Church examines licensing law

Published June 1, 2004

St. Catharines, Ont.

General Synod has begun the process of softening a canon or church law that allows a bishop to fire a priest for any reason without right of appeal. In response to a directive from the 2001 synod, aimed at limiting arbitrary use of power by a bishop, three amendments to Canon XVII dealing with the licensing of clergy were given first reading.Changes, which must be ratified on second reading at General Synod 2007, include a paragraph outlining likely reasons for withdrawing a priest’s licence: financial difficulties in a parish, decline in parish membership, redeployment of human resources, and inability of the licensee to carry out his or her duties. Another clause prevents a bishop terminating a priest suspected or accused of an “ecclesiastical offence” without due process to determine the validity of any allegation.Though ordained for life, clergy cannot function in a diocese without a licence or other authorization from the bishop. Withdrawal of a licence means loss of livelihood.

A third section outlines an arbitration procedure to determine the length of notice or the amount of pay and benefits in lieu of notice and also includes provision for financial and vocational counseling, taking into account “prevailing practices in the secular community”.In other decisions:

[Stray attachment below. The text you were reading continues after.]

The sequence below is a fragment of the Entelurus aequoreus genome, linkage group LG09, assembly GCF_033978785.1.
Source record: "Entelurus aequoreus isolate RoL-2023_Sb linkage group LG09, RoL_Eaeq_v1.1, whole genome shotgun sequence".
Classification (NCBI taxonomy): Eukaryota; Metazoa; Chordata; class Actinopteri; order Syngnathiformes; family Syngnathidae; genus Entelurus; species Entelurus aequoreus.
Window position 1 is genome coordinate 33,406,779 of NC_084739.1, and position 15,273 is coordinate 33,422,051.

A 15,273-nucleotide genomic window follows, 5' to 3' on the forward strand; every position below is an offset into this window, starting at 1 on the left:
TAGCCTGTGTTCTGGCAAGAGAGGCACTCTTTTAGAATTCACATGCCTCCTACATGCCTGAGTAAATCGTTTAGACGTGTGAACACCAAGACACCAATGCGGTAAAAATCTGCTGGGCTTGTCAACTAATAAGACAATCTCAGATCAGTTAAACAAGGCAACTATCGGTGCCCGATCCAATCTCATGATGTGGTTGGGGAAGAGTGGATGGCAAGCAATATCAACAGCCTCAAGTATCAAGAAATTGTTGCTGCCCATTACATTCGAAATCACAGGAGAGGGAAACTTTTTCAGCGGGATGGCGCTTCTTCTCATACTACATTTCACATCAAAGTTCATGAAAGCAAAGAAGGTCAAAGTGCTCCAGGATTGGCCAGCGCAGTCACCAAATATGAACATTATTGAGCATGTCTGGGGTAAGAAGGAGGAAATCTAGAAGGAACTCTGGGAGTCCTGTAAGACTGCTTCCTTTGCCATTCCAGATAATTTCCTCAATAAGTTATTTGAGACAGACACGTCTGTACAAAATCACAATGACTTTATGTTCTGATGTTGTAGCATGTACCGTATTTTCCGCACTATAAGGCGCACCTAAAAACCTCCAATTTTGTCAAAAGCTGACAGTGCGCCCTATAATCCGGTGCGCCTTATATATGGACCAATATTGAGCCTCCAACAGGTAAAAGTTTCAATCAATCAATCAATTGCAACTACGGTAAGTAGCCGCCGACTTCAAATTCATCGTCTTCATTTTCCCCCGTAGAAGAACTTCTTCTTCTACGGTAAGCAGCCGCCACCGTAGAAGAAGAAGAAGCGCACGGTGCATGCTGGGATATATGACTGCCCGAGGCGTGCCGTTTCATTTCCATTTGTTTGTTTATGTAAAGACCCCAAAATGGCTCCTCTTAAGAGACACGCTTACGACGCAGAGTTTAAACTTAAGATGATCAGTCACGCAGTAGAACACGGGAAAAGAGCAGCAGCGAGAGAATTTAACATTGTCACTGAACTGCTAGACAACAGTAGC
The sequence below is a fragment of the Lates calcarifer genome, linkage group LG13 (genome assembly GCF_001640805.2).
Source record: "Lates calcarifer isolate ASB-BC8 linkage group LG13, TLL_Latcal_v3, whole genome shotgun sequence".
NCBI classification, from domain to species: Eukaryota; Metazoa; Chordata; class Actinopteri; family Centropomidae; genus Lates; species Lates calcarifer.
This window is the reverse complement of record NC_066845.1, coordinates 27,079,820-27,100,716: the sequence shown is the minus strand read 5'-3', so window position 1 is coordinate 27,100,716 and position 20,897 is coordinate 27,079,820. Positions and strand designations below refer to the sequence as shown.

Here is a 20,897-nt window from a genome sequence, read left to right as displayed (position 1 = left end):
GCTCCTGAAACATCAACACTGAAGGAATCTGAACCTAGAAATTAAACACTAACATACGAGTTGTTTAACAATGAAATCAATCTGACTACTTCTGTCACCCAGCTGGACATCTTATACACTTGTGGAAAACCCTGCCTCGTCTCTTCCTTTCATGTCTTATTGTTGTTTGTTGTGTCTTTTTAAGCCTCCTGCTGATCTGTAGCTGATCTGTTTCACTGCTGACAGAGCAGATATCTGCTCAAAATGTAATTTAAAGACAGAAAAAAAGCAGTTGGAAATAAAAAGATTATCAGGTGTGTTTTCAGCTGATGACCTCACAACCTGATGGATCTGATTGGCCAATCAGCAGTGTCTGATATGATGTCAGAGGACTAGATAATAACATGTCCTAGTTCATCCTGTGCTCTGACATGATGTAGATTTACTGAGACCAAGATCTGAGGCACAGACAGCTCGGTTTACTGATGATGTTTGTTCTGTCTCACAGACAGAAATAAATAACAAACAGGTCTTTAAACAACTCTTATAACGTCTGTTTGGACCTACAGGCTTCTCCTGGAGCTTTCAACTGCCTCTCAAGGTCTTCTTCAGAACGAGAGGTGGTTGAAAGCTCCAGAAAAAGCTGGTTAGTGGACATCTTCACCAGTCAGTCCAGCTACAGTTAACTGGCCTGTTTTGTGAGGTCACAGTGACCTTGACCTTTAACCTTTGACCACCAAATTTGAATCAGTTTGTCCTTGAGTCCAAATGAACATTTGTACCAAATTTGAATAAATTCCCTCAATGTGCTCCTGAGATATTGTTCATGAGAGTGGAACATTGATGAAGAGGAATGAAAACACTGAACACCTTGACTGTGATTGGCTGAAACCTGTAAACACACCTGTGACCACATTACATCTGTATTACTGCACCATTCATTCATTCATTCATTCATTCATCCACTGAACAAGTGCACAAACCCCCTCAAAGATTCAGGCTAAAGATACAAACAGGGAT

• General Synod defeated a proposal to limit the primate’s term of office to nine years with the possibility of an additional three, but it passed a motion outlining a resignation process for the primacy. The most recent primates, Michael Peers and Ted Scott, held office for 18 and 15 years respectively. The longest primacy was that of Archbishop S.P. Matheson, who served 21 years from 1909 to 1930.
  • Reflecting the new relationship with the Evangelical Lutheran Church in Canada, first reading was given an to an amendment adding clergy of a church in full communion with the Anglican Church to those eligible for election to office in the Anglican Church of Canada.

In all, General Synod dealt with a total of 18 amendments to the constitution and canons of the church, many of which were of a housekeeping nature.


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